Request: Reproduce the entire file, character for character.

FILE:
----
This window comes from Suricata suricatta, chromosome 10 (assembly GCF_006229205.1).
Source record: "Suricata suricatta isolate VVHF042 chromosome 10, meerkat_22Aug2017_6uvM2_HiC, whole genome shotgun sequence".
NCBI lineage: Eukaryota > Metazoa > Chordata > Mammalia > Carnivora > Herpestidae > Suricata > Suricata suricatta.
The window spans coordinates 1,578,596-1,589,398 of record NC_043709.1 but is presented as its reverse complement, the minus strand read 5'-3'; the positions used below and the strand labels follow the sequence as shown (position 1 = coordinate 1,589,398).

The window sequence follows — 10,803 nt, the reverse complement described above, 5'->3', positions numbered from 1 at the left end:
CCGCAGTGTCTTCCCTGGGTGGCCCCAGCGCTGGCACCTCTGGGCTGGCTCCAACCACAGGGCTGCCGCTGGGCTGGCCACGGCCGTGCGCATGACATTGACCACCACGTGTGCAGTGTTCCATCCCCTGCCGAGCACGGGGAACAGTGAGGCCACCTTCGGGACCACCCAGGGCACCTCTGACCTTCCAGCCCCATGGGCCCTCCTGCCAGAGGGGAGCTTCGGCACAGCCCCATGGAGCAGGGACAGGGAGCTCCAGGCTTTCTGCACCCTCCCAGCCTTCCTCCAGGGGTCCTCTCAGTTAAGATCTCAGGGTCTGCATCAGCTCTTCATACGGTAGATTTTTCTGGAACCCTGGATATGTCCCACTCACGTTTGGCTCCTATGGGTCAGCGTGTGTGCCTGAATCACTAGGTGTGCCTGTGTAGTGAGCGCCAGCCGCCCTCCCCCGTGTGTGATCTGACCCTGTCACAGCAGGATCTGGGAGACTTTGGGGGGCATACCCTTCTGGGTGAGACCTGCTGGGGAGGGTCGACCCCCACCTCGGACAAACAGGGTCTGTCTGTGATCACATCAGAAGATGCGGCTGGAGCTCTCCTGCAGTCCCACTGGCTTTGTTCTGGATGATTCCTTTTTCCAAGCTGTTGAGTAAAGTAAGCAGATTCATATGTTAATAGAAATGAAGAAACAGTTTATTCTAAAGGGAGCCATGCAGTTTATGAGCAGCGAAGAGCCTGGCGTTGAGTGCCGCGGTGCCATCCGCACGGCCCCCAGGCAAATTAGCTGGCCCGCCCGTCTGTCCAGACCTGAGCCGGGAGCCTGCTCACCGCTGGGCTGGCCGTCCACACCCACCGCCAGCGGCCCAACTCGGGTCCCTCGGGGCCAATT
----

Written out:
This window comes from Suricata suricatta, chromosome 10 (assembly GCF_006229205.1).
Source record: "Suricata suricatta isolate VVHF042 chromosome 10, meerkat_22Aug2017_6uvM2_HiC, whole genome shotgun sequence".
NCBI lineage: Eukaryota > Metazoa > Chordata > Mammalia > Carnivora > Herpestidae > Suricata > Suricata suricatta.
The window spans coordinates 1,578,596-1,589,398 of record NC_043709.1 but is presented as its reverse complement, the minus strand read 5'-3'; the positions used below and the strand labels follow the sequence as shown (position 1 = coordinate 1,589,398).

The window sequence follows — 10,803 nt, the reverse complement described above, 5'->3', positions numbered from 1 at the left end:
CCGCAGTGTCTTCCCTGGGTGGCCCCAGCGCTGGCACCTCTGGGCTGGCTCCAACCACAGGGCTGCCGCTGGGCTGGCCACGGCCGTGCGCATGACATTGACCACCACGTGTGCAGTGTTCCATCCCCTGCCGAGCACGGGGAACAGTGAGGCCACCTTCGGGACCACCCAGGGCACCTCTGACCTTCCAGCCCCATGGGCCCTCCTGCCAGAGGGGAGCTTCGGCACAGCCCCATGGAGCAGGGACAGGGAGCTCCAGGCTTTCTGCACCCTCCCAGCCTTCCTCCAGGGGTCCTCTCAGTTAAGATCTCAGGGTCTGCATCAGCTCTTCATACGGTAGATTTTTCTGGAACCCTGGATATGTCCCACTCACGTTTGGCTCCTATGGGTCAGCGTGTGTGCCTGAATCACTAGGTGTGCCTGTGTAGTGAGCGCCAGCCGCCCTCCCCCGTGTGTGATCTGACCCTGTCACAGCAGGATCTGGGAGACTTTGGGGGGCATACCCTTCTGGGTGAGACCTGCTGGGGAGGGTCGACCCCCACCTCGGACAAACAGGGTCTGTCTGTGATCACATCAGAAGATGCGGCTGGAGCTCTCCTGCAGTCCCACTGGCTTTGTTCTGGATGATTCCTTTTTCCAAGCTGTTGAGTAAAGTAAGCAGATTCATATGTTAATAGAAATGAAGAAACAGTTTATTCTAAAGGGAGCCATGCAGTTTATGAGCAGCGAAGAGCCTGGCGTTGAGTGCCGCGGTGCCATCCGCACGGCCCCCAGGCAAATTAGCTGGCCCGCCCGTCTGTCCAGACCTGAGCCGGGAGCCTGCTCACCGCTGGGCTGGCCGTCCACACCCACCGCCAGCGGCCCAACTCGGGTCCCTCGGGGCCAATT